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Mike Mackey, age 12, of Mundelein, Illinois, for his question:

Why do farmers provide salt blocks for the cattle?

Living animal tissues need a variety of chemicals to stay in good condition. Among them are sodium and chlorine. Both play vital roles in the delicate balance of body fluids and both are needed to carry electrical nerve signals. We get these two chemicals from the salt we use to season our food. Most wild animals get their salt by licking certain stones. The farmer serves salt to his domestic animals in the form of salt licks, or salt bearing rocks.

Most books about animals forget to mention the importance of salt. Maybe the observers don't notice this, but the deer and other wild animals must know where to find salt    or they sicken and die. Usually they return again and again to lick a slab of halite or rock salt. They take only a taste, just as we take only a small pinch of salt with our food. But the entire ecology of a region may depend upon. whether or not the wild animals can find a little salt.

In most regions there are enough natural salt licks lying around to meet the need, though sometimes the deer walk miles to find them. But domestic cattle are limited to their home pasture. If there were salt licks around, in time the cattle would use them all up. A good farmer knows this and takes no chances. He places a few chunks of rock salt or some other salt bearing rock in the pasture. Usually he half buries them so that the cattle can lick them more comfortably. They take as much as is good for them, no more and no less.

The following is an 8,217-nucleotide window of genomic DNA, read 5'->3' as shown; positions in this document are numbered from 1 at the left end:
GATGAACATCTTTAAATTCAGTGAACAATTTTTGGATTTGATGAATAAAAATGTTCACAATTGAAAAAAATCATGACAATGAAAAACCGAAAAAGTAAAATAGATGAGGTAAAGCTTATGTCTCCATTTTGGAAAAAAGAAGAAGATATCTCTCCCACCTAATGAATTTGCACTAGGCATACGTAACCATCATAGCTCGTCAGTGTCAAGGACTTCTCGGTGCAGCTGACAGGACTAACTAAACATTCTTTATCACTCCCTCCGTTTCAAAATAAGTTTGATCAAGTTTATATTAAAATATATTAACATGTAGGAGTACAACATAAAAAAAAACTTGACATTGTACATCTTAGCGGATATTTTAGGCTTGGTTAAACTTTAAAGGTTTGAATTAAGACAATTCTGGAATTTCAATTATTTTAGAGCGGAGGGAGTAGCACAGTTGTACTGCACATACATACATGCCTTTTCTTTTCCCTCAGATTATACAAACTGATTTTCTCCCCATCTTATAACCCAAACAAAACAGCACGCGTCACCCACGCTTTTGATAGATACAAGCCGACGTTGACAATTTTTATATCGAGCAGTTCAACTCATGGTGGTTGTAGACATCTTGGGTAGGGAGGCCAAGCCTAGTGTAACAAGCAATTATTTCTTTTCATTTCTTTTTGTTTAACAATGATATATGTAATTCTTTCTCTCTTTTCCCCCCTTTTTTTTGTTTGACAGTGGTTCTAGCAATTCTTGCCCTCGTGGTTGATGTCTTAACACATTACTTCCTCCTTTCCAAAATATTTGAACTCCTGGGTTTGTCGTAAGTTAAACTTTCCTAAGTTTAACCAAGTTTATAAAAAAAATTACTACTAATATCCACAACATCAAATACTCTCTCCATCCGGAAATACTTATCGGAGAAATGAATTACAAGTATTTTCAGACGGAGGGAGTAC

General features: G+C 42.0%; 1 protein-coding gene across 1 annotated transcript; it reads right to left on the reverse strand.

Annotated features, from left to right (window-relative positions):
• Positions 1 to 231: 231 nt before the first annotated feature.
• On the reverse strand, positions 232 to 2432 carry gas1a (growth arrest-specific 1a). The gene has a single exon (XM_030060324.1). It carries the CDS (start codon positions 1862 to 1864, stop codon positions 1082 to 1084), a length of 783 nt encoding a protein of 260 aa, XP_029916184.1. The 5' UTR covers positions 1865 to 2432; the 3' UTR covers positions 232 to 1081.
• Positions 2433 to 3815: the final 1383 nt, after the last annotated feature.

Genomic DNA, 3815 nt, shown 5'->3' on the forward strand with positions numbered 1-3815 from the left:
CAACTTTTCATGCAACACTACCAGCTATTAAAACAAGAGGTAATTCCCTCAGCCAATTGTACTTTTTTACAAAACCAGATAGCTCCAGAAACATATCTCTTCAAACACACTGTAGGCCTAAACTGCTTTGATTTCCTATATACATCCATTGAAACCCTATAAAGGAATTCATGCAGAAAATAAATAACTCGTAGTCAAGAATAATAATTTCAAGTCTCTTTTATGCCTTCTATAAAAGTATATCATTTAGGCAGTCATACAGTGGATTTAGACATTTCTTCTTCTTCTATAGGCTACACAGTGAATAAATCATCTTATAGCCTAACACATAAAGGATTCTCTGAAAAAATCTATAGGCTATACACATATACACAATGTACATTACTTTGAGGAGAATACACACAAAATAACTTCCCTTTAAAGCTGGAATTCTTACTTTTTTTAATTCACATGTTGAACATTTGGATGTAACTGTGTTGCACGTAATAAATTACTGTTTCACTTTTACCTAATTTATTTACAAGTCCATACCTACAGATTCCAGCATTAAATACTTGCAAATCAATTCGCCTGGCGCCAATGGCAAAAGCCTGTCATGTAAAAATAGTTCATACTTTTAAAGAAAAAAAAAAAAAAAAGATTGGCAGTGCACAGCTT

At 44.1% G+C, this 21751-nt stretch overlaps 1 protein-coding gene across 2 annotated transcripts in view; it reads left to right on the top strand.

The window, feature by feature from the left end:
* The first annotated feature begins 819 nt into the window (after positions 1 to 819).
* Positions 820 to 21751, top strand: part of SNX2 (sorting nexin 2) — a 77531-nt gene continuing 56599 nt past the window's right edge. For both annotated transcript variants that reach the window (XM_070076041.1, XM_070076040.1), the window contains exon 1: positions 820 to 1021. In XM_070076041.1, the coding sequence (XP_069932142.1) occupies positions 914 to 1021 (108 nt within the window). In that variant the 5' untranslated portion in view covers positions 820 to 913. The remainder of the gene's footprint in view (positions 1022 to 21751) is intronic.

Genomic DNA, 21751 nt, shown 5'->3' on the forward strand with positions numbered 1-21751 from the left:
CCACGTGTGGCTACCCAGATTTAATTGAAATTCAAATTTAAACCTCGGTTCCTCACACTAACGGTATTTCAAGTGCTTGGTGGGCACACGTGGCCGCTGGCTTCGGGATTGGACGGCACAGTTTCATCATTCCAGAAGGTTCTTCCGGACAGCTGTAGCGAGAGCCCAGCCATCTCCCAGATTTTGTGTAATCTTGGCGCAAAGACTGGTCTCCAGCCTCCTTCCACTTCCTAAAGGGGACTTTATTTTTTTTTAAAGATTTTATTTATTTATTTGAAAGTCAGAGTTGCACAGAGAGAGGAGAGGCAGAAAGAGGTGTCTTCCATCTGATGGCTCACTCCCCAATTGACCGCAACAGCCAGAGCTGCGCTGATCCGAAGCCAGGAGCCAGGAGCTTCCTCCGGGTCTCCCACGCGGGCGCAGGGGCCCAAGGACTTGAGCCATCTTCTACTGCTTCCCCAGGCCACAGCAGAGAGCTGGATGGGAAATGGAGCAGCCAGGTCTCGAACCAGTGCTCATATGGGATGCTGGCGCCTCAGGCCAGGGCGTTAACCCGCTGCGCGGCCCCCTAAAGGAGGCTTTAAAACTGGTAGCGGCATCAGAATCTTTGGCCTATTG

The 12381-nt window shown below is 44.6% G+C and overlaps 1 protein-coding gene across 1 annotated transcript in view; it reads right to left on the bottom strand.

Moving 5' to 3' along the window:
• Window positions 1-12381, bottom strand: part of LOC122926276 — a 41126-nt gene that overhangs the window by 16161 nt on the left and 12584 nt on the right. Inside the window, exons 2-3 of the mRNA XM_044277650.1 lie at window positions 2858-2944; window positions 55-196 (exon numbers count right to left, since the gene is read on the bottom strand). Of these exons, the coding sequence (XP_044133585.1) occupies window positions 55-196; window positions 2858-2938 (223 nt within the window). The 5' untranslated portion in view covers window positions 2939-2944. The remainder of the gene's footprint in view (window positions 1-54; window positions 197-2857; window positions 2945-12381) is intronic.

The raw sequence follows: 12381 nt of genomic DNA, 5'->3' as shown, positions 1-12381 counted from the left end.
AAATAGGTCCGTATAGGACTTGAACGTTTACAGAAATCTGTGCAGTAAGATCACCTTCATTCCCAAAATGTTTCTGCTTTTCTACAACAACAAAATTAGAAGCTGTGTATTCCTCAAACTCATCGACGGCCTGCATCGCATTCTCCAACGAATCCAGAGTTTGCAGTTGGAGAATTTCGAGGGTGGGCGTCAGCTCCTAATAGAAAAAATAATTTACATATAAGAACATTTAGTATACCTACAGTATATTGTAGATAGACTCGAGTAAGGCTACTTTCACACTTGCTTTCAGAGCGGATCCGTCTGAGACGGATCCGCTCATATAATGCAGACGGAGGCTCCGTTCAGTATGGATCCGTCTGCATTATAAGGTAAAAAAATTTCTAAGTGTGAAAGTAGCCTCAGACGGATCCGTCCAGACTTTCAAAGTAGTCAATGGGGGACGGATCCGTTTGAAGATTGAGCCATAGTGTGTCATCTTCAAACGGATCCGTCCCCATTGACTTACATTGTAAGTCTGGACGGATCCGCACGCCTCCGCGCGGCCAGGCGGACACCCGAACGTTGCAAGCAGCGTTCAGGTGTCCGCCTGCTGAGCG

Animals have a deep hunger for salt because it regulates a number of very vital body processes. Ordinary salt, alias sodium chloride, is a chemical compound of sodium and chlorine. These elements are dissolved and separated inside the body and each is used to perform its special duties.

Chlorine is a very active halogen chemical found in all plants except the conifers. In animals, its atoms are in the form of charged ions. These ions must be present in the delicate chemical mixture present in the body fluids. They also help to build the important mucus materials that line the internal organs.

Sodium plays an even more vital role in the body fluids. If the amount is not just right, it will shrivel the tissues, or swamp the body fluids through the cell walls    where they do not belong. Both sodium and chlorine are needed in precise proportions to maintain the electrical balance of the body's biochemistry.

Sometimes the deer and other vegetarians can get salt from plants that grow near old salt marshes. Often a porcupine chews the handle of an ax or some other man made tool. Observers suspect that he is eager to get the salt left there by a man's perspiring hand.


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